In 1951, Japan's GNP was US$14,2 billion, half of West Germany, 3x less than Britian, and a mere 4,2% of the US economy. By 1970, Japan had overtaken all European economies, and represented over 20% of the US's GNP. In 1975, it was double of the UK's, and 1980, it reached US$1040 billion, roughly 40% of the US's.

We have seen what favourable conditions have prompted the economic boom following the American occupation. But what are the factors that allowed the Japanese economy to sustain its exceptional growth during the three decades from 1950 to the late 1980's ?

First of all, Japan benefited from the American military protection, which spared the government from high defense spendings. The same happened in West Germany, and both nations experienced the most formidable economic growth in the postwar era. But whereas West Germany's GNP increased 28,5x between 1951 and 1980 - compared to 18,7x for France, 12,7x for Britain and only 8x for the USA, Japan's increased 73x !

Their are obvious reasons for which we should minimize this number at first. The yen was intentionally set to a very low rate in the 1950's, and was worth 3x to 4x more in 1980's. At equal exchange rate to the US$, the Japanese economy didn't grow 9x faster but less than 3x. The second reason is that Japan was completely destroyed in 1945, its cities flattened and industry anihilated, while the US did not suffer any damages on their home land and had nothing to rebuild. It thus took Japan many years to recover its prewar level. Had the country ended the war intact, the economic "miracle" would not have happened. The same goes for Germany, which GNP stood at 68% of the UK's in 1951, while it had obviously been superior to it during its WWII peak.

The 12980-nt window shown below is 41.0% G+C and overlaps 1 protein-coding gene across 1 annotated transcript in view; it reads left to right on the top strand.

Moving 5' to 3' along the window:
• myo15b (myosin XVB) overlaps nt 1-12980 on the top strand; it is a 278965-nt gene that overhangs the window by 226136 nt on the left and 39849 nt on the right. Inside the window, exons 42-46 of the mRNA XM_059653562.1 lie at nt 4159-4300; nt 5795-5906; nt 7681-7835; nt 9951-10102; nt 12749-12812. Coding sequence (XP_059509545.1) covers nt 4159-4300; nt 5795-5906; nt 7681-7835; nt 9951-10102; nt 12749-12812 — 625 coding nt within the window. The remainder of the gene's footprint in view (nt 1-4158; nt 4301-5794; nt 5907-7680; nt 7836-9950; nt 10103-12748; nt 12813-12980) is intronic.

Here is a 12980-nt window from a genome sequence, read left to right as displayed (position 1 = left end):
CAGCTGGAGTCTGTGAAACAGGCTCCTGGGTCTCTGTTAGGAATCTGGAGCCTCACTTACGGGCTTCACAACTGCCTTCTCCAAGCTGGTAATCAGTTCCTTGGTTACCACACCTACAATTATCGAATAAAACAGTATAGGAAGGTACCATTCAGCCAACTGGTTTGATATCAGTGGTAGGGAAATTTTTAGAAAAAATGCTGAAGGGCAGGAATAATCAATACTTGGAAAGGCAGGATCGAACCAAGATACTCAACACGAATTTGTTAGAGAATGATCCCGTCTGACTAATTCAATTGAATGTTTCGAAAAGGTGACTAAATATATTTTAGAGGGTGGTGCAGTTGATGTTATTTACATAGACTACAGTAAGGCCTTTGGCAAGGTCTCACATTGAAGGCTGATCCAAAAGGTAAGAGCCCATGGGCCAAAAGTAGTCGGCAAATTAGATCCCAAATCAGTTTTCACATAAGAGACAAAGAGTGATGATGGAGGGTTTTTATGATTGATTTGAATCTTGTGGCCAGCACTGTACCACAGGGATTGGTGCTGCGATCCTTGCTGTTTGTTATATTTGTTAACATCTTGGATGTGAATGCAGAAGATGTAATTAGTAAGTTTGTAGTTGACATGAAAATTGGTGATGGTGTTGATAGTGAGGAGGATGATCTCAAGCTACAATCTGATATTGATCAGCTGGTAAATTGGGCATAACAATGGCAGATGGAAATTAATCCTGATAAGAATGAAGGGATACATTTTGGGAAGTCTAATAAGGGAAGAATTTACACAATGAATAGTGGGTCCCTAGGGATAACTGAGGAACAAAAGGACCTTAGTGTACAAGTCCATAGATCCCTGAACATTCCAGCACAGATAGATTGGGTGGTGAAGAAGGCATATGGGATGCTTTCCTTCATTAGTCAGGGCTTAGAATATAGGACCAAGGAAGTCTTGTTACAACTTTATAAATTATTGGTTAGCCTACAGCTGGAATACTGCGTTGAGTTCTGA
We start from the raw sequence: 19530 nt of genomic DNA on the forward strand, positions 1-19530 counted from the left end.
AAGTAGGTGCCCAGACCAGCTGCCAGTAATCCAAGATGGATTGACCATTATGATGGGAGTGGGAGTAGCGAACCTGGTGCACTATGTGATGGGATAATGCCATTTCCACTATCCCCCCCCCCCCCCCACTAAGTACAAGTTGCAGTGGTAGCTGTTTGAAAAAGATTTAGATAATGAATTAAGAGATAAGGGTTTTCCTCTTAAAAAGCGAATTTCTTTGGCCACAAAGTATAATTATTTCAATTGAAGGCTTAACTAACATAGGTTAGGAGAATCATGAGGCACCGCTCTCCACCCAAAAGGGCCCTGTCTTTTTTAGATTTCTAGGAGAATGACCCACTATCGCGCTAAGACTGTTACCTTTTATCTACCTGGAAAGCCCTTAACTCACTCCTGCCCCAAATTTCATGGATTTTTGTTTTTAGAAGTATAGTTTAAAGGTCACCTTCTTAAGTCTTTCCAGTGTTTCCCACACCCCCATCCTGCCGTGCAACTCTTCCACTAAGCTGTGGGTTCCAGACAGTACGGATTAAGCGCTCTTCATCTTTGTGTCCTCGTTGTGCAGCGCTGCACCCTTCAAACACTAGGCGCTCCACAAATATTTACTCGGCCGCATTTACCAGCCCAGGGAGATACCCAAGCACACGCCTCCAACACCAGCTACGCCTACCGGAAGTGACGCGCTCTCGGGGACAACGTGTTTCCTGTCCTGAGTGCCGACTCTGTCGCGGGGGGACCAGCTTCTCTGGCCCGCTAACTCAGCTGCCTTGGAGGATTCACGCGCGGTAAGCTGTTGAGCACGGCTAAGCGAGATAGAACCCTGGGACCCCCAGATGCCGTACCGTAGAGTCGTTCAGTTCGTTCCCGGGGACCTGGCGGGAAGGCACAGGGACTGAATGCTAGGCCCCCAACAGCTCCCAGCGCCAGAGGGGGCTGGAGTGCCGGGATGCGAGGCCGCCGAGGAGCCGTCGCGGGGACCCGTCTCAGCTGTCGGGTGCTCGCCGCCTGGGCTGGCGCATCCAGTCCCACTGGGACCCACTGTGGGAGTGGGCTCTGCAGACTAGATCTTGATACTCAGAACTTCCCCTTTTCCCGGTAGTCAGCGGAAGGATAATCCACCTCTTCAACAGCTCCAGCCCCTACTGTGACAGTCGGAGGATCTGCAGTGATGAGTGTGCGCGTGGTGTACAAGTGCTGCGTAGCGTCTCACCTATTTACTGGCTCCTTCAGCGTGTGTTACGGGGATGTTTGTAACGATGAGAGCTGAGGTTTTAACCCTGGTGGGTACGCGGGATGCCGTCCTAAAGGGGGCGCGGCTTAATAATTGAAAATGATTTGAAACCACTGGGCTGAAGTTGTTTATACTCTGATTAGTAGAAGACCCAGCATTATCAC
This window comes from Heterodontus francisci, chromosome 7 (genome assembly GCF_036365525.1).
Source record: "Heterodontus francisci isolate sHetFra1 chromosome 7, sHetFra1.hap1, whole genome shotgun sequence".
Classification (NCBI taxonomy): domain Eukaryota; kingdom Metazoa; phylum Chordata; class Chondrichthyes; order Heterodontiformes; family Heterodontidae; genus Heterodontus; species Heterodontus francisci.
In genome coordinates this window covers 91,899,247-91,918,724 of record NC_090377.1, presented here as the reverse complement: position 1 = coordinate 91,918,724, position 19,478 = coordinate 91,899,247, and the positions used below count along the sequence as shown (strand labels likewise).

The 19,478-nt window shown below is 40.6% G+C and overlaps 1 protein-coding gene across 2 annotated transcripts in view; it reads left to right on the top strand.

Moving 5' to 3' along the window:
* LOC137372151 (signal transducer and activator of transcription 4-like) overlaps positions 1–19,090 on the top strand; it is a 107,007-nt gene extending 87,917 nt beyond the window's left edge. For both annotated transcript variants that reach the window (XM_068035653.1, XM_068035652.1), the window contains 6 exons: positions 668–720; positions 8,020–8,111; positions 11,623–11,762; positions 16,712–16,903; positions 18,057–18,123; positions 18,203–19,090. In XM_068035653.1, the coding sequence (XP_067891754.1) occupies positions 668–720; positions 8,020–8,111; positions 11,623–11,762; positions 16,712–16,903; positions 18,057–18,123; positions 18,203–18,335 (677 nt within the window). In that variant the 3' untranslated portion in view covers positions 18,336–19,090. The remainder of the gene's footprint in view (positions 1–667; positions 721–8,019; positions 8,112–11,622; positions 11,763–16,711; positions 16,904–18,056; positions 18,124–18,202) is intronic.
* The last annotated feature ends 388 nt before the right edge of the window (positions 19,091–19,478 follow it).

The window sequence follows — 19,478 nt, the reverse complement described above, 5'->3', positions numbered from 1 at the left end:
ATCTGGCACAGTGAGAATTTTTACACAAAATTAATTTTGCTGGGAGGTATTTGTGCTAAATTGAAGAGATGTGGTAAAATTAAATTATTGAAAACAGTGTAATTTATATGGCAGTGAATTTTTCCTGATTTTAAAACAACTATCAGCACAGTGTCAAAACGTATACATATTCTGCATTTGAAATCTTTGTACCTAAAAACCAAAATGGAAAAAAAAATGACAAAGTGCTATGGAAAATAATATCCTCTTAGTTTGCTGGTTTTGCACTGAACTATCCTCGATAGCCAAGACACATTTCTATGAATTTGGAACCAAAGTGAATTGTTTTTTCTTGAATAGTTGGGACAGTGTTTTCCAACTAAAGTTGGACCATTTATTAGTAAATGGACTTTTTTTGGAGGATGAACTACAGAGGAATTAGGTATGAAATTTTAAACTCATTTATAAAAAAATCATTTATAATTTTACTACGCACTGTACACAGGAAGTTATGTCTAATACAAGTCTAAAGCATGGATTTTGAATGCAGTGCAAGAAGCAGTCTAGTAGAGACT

However, the Japanese economy continued to grow steadily, quintupling its size every decade.

But the Japanese economic miracle didn't owe only to having to reconstruct the country and mobilising the entirety of the war's military spending, installations and energy into business. Although the economy was based on the American liberal system, the government boosted business by providing low interest loans to sectors designed for growth, and organized the economy to facilitate development as much as possible. For example, the MITI (Ministry of International Trade and Industry) pressured iron and steel producers to acquire the licence rights of a new Austrian oxygen furnace together, thus sharing the costs and benefits, while the logic of Anglo-saxon free-market would have had each company obtain the licence individually at much higher expenditure.

Japanese enterprises borrowed massively from banks, which drew their funds from high households savings. Inflation made it easy for them to pay them back without difficulty - until the bubble burst in 1990, which left the banks with innumerable bad loans and brought many to bankruptcy or need of financial support from the state.